Christianity and Religious Pluralism

Airing on
Probe Radio

Dec. 28 to
Jan. 1

Rick Wade — In a humorous short article in which he highlighted some of the silly beliefs people hold today, Steve Turner wrote, "We believe that all religions are basically the same, at least the one we read was. They all believe in love and goodness. They only differ on matters of creation sin heaven hell God and salvation."

It is the common belief today that all religions are basically the same. They make look different—they may differ with respect to holy books or forms of worship or specific ideas about God—but at the root they're pretty much the same. That idea has become so deeply rooted that it is considered common knowledge. To express doubt about it draws an incredulous stare. Obviously, anyone who thinks one religion is the true one is close-minded and benighted! More than that, the person is clearly a bigot who probably even hates people of other religions (or people with no religion at all). Now, this way of thinking is very seldom formed by serious consideration of the issues, I believe (although there are knowledgeable scholars who hold to it), but that doesn't matter. It is part of our cultural currency and is held with the same conviction as the belief that planets in the solar system revolve around the Sun and not Earth.

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"In my opinion, religious pluralism is the most pressing issue in the area of beliefs that Christians face today. Itís part of our national religious mindset; even many people attending evangelical churches believe it. Religious pluralism makes evangelism difficult and weakens the church. This is why I wrote this program."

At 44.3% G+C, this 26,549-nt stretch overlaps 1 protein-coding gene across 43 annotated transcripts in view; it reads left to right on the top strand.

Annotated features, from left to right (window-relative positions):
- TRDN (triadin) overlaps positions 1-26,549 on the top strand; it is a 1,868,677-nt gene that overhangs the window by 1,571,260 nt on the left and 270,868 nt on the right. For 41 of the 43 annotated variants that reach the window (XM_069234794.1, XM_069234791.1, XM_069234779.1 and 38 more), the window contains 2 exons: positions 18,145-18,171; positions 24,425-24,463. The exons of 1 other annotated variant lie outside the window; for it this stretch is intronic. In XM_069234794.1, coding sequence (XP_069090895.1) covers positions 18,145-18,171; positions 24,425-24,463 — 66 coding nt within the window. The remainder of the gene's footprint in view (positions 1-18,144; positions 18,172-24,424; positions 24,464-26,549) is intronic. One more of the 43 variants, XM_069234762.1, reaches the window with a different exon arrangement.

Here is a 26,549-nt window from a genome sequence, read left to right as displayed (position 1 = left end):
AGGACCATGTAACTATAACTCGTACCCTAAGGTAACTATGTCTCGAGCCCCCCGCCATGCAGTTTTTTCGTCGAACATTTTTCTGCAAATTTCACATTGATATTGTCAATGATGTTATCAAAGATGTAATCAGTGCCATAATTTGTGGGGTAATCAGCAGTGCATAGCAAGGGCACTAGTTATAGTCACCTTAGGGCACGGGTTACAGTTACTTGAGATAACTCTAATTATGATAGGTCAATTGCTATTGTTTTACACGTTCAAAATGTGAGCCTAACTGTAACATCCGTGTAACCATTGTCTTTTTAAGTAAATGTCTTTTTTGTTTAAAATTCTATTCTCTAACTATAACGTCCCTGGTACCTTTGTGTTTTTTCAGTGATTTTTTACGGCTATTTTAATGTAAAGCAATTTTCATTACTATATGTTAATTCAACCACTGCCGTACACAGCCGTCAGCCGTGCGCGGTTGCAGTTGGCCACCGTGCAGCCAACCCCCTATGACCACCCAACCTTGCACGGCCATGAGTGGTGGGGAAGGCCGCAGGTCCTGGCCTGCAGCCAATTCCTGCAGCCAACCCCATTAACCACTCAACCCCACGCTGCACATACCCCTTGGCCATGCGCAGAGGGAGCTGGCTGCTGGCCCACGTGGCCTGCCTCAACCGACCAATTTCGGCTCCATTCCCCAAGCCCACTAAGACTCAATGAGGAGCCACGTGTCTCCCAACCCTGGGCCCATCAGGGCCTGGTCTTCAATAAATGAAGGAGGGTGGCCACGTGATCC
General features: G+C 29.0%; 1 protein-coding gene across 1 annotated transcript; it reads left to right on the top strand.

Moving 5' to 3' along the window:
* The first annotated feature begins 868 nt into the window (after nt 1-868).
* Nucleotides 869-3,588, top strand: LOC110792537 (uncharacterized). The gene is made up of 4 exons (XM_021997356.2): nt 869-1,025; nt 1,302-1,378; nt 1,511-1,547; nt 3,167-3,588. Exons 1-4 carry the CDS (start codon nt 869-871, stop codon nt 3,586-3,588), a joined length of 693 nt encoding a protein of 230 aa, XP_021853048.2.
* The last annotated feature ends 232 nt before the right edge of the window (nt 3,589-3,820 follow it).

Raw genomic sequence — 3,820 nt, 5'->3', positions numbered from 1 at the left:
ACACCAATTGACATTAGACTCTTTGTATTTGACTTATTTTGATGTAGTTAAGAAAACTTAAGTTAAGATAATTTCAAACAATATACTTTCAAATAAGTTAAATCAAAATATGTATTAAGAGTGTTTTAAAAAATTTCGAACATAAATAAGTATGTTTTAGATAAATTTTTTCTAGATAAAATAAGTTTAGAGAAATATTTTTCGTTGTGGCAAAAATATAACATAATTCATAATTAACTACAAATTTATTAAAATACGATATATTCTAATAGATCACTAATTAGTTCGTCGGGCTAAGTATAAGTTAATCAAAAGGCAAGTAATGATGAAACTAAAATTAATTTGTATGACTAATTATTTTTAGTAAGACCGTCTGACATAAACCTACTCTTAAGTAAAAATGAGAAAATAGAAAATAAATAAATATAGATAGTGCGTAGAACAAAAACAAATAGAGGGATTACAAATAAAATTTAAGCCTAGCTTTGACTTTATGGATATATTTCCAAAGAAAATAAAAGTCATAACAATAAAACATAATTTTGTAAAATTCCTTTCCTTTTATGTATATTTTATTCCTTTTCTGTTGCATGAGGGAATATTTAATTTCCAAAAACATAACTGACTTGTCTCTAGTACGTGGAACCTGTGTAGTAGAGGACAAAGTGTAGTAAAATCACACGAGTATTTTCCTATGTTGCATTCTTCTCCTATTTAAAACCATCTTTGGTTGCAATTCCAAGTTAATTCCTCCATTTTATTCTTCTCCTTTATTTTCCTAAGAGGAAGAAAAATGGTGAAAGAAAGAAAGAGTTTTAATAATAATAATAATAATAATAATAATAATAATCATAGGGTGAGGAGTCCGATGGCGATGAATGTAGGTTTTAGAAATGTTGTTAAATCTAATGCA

Rick is a Research Associate and Publications Manager for Probe. He has a B.A. in communications from Moody Bible Institute, an M.A. in Christian Thought from Trinity Evangelical Divinity School, and a Master of Humanities from the University of Dallas. Rick's interests focus on apologetics, Christianity and culture, and the changing currents in Western thought.

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Rick reflects on a recent poll by the Pew Forum, asking if it matters what we believe or just that we believe something.

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Patrick ZukeranThe Uniqueness of Jesus
Pat Zukeran contends that a serious study of the Gospels leads to one of three conclusions about Jesus Christ: He was either a liar, a lunatic, or truly Lord.


Probe Answers Your Questions:

"Aren't All Religions Man-Made?"

"How Can I Respond to the Argument that Christ as the Only Way is Too Intolerant?"

"Saying Someone Else's Path is Wrong Misses the Mark"